President Trump Refuses to Participate in Virtual Presidential Debate

AP Photo/Patrick Semansky

President Donald Trump has announced he will not participate in the second presidential debate with presidential candidate Joe Biden after the commission on Presidential Debates started the oven till it needed to be healed virtually in the wake of President Trump’s positive coronavirus diagnosis. On Fox Business, Donald Trump stated, “I am not going to do a virtual debate. I am not going to waste my time on a virtual debate.”

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Trump’s comments threw heavy questions about the second debate after the commission told the court to wholly remake the contest between both candidates. The move was seen as needed by members of the debate commission after the uncertainty around the President’s overall health.

Remote Location

The commission noted, “The second presidential debate will take the form of a town meeting, in which the candidates would participate from separate remote locations. The town meeting participants and the moderator, Steve Scully, Senior Executive Producer & Political Editor, C-SPAN Networks, will be located at the Adrienne Arsht Center for the Performing Arts of Miami-Dade County in Miami, Florida. The White House Pool will provide coverage of the second presidential debate.”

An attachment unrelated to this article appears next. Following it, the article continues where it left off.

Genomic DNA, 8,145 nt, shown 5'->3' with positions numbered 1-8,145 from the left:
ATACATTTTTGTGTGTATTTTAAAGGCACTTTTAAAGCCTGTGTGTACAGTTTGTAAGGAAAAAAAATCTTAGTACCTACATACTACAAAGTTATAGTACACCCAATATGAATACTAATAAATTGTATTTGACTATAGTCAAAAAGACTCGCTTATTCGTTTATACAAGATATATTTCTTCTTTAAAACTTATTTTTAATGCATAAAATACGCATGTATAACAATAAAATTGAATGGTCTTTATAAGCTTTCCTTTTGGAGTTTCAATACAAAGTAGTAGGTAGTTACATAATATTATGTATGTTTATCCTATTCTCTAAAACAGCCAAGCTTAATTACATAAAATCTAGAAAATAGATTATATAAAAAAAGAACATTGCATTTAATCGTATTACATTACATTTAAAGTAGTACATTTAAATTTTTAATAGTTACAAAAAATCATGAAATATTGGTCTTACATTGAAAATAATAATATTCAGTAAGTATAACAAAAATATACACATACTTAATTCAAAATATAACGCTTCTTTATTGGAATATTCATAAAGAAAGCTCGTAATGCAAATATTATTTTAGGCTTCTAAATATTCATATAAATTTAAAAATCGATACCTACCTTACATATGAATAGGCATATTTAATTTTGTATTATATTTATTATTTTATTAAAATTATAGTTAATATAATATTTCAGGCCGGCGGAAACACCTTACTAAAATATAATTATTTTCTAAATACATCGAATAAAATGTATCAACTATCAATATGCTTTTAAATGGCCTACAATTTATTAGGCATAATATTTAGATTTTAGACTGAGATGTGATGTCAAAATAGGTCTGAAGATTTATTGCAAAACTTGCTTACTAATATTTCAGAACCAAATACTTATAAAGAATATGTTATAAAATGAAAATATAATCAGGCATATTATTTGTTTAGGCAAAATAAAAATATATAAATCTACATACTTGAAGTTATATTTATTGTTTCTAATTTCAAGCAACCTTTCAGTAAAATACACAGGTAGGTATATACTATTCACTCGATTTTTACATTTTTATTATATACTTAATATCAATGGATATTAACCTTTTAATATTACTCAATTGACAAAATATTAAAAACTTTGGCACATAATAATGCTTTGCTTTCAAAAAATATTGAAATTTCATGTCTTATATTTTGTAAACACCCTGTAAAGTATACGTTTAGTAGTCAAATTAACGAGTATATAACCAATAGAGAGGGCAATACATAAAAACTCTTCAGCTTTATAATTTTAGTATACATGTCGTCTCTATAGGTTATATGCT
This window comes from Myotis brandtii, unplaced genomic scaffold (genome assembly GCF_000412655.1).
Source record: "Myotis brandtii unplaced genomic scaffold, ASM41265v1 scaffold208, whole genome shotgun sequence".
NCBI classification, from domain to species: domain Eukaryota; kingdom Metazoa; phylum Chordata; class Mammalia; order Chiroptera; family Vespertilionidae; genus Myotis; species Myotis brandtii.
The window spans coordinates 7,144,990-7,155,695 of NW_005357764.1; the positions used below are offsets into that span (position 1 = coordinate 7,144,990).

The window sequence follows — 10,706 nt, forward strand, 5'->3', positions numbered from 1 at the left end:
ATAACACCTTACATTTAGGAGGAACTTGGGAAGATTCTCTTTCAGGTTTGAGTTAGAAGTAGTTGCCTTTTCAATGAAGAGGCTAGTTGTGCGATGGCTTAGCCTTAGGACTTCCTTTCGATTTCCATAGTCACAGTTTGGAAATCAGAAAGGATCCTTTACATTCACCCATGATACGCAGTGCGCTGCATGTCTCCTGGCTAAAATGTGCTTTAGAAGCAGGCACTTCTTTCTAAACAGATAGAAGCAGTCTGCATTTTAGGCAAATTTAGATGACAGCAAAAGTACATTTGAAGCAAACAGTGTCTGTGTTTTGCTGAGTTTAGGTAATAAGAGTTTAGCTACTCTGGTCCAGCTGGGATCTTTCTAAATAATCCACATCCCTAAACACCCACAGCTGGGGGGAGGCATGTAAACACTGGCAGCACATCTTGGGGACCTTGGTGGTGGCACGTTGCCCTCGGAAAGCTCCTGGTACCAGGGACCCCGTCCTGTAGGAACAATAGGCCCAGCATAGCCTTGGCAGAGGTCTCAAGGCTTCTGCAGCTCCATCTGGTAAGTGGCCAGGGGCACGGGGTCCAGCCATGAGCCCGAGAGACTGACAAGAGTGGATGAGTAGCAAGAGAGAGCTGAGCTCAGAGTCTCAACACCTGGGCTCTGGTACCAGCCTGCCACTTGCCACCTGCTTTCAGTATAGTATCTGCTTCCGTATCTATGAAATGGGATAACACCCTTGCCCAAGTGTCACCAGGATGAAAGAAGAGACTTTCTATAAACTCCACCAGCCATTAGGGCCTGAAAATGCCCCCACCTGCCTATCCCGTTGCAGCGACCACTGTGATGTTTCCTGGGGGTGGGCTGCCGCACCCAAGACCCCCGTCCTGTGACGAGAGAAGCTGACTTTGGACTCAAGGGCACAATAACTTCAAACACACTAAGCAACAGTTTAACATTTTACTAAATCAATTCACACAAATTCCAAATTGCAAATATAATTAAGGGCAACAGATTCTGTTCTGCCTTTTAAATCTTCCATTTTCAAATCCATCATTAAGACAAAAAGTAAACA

The announcement from the commission came a few hours after the vice presidential debate on Wednesday night with Vice President Mike Pence and Democratic vice presidential nominee Sen. Kamala Harris debated in person, albeit separated by plexiglass. Biden’s campaign recommended that next week’s debate should be indeed pushed back after Trump refused to appear virtually. Joseph R. Biden Jr.’s deputy campaign manager and communication director Kate Bedingfield released a statement, reading, “Joe Biden was prepared to accept the C.P.D.’s proposal for a virtual Town Hall, but the president has refused, as Donald Trump clearly does not want to face questions from the voters about his failures on COVID and the economy.”

October 15th

Bedingfield also noted that Biden could find an appropriate place in order to take questions from republican and democrat voters on October 15th, the day the town hall debate was scheduled to be held in Miami. Just days after being released from the Walter Reed National Military Medical Center last week where he was treated for COVID-19 after testing positive after the first debate, Trump rejected the commission’s call or a remote debate, calling it “ridiculous.” Bill Stepien, Trump’s Republican Campaign manager did agree with the new dates, stating, “We agree that this should happen on Oct. 22, and accordingly, the third debate should then be shifted back one week to Oct. 29.”

Still, the commission believes this new virtual format instead of an in-person debate would presumably make it easier for the moderator to cut off the candidates who are going over their time limit or interrupt each other, which would impede any effort by the president to change the subject away from the coronavirus.

Original presidential debates schedule:

  • Oct. 15: Second presidential debate at Adrienne Arsht Center for the Performing Arts in Miami, Florida.
  • Oct. 22: Third presidential debate at Belmont University in Nashville, Tennessee.

Watch: 2020 Presidential Debates: What You Need to Know

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